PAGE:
Delve into Malta’s historic past with pre-history trails

In a bid to attract travellers who are looking out for cultural and historical trails, Malta Tourism Authority has now rolled out the pre-history trail. Travellers can now step back in time to see the vibrant past of this Mediterranean archipelago, which boasts a history that pre-dates the Egyptian pyramids by 1,000 years. The Maltese Islands have a bounty of incredible historical gems that include temples, churches, statues and catacombs with remains dating back to 4,000 BC.

Despite being one of the hottest destinations on the European map for contemporary nightlife and music festivals, the islands also offer a host of amazing experiences for culture lovers and history buffs. Sightseeing highlights include the magnificent Ggantija Temples on the island of Gozo, the eerie catacombs on the outskirts of the old Roman capital Mdina, and the educational archaeology museum in Malta’s capital, Valletta.

The pre-history trail highlights include:

Ggantija Temples – These are the oldest free-standing structures in the world, predating the Egyptian Pyramids by 1,000 years.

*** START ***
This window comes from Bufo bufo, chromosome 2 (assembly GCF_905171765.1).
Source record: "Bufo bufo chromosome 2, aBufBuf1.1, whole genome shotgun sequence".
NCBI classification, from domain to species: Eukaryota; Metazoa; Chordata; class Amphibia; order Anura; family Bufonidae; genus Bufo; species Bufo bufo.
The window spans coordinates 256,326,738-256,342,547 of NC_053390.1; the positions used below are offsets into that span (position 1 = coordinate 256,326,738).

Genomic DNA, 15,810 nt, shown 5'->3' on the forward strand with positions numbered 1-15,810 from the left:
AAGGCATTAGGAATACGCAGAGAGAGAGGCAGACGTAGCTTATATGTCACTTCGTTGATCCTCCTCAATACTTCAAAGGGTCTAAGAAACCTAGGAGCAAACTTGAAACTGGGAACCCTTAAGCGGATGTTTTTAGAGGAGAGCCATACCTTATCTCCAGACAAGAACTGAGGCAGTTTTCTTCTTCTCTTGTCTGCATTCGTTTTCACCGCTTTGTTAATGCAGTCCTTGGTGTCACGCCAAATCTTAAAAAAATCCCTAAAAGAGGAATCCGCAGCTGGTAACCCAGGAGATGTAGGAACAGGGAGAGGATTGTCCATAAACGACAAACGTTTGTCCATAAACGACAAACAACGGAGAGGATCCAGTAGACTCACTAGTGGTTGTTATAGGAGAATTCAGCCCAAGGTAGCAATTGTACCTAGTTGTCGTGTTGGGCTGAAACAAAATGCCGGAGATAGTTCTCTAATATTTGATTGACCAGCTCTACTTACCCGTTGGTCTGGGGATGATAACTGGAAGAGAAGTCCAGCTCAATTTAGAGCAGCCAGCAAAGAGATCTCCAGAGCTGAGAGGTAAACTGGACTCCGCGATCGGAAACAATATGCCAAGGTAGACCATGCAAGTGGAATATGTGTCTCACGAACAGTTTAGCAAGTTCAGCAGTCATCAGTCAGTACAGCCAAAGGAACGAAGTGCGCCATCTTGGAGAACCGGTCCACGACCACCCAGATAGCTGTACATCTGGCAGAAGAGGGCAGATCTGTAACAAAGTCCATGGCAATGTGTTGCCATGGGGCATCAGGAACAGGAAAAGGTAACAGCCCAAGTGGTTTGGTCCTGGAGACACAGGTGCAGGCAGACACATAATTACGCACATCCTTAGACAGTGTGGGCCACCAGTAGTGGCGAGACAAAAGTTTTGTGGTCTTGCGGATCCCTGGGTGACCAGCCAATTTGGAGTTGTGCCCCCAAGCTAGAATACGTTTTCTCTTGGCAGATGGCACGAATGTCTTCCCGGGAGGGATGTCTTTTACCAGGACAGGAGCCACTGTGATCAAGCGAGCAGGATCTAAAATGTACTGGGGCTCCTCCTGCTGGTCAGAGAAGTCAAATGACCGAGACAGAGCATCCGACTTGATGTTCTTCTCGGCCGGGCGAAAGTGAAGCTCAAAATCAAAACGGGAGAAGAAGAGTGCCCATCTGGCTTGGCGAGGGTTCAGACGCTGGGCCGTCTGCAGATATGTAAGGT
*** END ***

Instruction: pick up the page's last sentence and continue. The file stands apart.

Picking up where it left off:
Kordin Temples, Paola – The Kordin Temples were inhabited by many settlers throughout the years, including the Phoenicians, Greeks and Romans. Kordin III is the only temple from the three Corradino temples still standing today.

Saflieni Hypogeum, Paola – Discovered in 1902, the Hal Saflieni Hypogeum is an underground prehistoric burial site. The complex, made up of interconnecting rock chambers, was used for centuries and the earliest remains found date back to 4000 BC.

Ta’ Bistra Catacombs, Mosta – Excavated in 1933, the Ta’ Bistra catacombs are the second largest set of catacombs in Malta. The site is 300 feet long and consists of 57 tombs laid out in 16 chambers.

St. Paul’s Catacombs, Rabat – St. Paul’s Catacombs are the largest complex of interconnected, underground Roman cemeteries that were in use up to the 7th century AD in Malta. Located on the outskirts of the old Roman capital Mdina, St. Paul’s Catacombs represent the earliest and largest archaeological evidence of Christianity in Malta.

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